A new era in space travel is set to begin this weekend, with SpaceX ‘first task force flight scheduled for the International Space Station (ISS).
Three American astronauts and a Japanese colleague from Jaxa are scheduled to take off in Florida at 7.49pm on Saturday (12.49am on Sunday) UK time. Their mission will last six months.
The launch was supposed to be on October 31, but was delayed due to an “unexpected” problem with the rocket.
It is SpaceX’s second spacecraft to NASA, following the successful launch of Demo 2 in May.
Mr Muskin’s made history six months ago as the first private company to send humans into orbit.
American astronauts Robert Behanken and Douglas Hurley Demonstrates the ability to make the SpaceX crew safer as part of a two-month journey to the space station.
This made SpaceX the first commercial human space travel system.
Mr Musk said in a statement: “This is a great honor. It inspires hope in our efforts to return to the moon, travel to Mars and eventually help mankind become more planets.”
NASA Administrator Jim Friedenstein said: “I am very proud to say that we are returning to regular human spaceflight on American soil with an American rocket and spacecraft.”
NASA astronauts Mike Hopkins, Victor Clover and Shannon Walker, and Sochi Nokuchi of Japan will also travel to the space station on the Crew Dragon capsule.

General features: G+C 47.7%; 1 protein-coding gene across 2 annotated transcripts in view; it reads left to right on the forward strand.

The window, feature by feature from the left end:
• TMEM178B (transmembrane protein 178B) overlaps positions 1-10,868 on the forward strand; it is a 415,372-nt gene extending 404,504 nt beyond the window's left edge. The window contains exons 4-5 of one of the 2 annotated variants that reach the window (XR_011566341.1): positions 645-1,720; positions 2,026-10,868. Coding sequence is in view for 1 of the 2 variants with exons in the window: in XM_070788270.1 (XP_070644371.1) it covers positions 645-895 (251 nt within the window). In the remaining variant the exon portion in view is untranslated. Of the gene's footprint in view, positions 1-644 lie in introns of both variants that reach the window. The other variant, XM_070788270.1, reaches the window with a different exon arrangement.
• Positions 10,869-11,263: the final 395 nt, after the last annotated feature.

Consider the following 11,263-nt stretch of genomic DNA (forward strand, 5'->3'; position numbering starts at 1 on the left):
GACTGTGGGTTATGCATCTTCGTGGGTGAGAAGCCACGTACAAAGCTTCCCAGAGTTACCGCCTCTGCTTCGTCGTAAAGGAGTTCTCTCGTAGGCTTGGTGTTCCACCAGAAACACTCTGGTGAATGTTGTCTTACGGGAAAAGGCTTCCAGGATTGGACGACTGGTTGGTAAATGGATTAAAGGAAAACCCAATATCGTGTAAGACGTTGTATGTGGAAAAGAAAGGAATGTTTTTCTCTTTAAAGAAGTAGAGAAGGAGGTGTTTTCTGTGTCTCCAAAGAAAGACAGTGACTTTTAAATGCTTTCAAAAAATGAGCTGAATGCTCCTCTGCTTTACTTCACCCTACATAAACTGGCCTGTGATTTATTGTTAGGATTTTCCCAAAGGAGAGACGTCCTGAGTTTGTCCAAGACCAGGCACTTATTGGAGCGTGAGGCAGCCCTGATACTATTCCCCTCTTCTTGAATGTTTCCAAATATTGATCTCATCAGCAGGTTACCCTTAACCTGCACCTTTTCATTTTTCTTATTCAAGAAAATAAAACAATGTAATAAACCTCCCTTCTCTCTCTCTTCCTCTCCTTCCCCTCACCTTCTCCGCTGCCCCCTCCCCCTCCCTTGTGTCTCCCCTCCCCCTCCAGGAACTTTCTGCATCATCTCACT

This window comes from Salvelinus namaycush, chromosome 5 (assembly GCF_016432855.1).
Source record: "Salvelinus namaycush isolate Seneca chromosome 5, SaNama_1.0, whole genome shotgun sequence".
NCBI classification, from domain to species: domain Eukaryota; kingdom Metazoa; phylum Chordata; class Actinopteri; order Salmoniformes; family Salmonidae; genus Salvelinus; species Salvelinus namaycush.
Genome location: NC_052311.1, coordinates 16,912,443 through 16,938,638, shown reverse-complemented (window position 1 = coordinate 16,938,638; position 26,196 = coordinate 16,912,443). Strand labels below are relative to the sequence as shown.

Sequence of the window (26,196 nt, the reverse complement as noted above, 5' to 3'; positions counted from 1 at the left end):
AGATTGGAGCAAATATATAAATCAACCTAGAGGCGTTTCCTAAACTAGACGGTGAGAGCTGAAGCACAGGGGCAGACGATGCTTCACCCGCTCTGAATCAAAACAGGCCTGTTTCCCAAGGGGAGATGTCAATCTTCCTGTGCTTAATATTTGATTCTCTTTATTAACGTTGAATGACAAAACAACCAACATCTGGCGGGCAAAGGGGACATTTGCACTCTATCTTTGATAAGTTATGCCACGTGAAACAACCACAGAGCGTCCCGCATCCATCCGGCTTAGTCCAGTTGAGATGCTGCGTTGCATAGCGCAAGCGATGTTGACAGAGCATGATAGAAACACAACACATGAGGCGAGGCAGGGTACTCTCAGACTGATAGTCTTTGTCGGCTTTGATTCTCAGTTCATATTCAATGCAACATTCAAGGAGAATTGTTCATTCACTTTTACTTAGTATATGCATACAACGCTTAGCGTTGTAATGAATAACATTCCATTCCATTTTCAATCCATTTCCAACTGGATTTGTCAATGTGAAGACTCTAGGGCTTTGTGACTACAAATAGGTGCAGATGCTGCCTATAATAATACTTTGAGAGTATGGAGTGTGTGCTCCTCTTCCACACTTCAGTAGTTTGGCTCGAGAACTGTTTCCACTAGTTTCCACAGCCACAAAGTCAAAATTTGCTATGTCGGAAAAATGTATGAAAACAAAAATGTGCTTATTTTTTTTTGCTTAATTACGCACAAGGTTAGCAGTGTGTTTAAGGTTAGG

Once the rocket lifts off, it splits into a first stage and a second stage.
The first phase will proceed from Florida to the SpaceX landing ship, and the second will continue the voyage with the capsule.
Then in orbit, the capsule separates from the second phase and enters the ISS.
The project will save the agency considerable money, as it will cost the astronaut $ 55 million (m 40 million) more than the 90m (m 67m) charged by the Russian space agency Roscosmos.
The astronauts will spend six months in the orbit space laboratory, conducting scientific experiments and performing various tasks.
Bomber from the Kennedy Space Center in Florida and then arrive aboard the space station at 4.20am on Sunday (9.20am UK time).
The astronauts will join the other three ISS – NASA’s Kate Rubins and Russia’s Sergei Raishikov and Sergei Kut-Sverkov as part of the Expedition 64 crew.
Meanwhile, Boeing, another taxi service hired by NASA, is not expected to fly its first crew until next summer.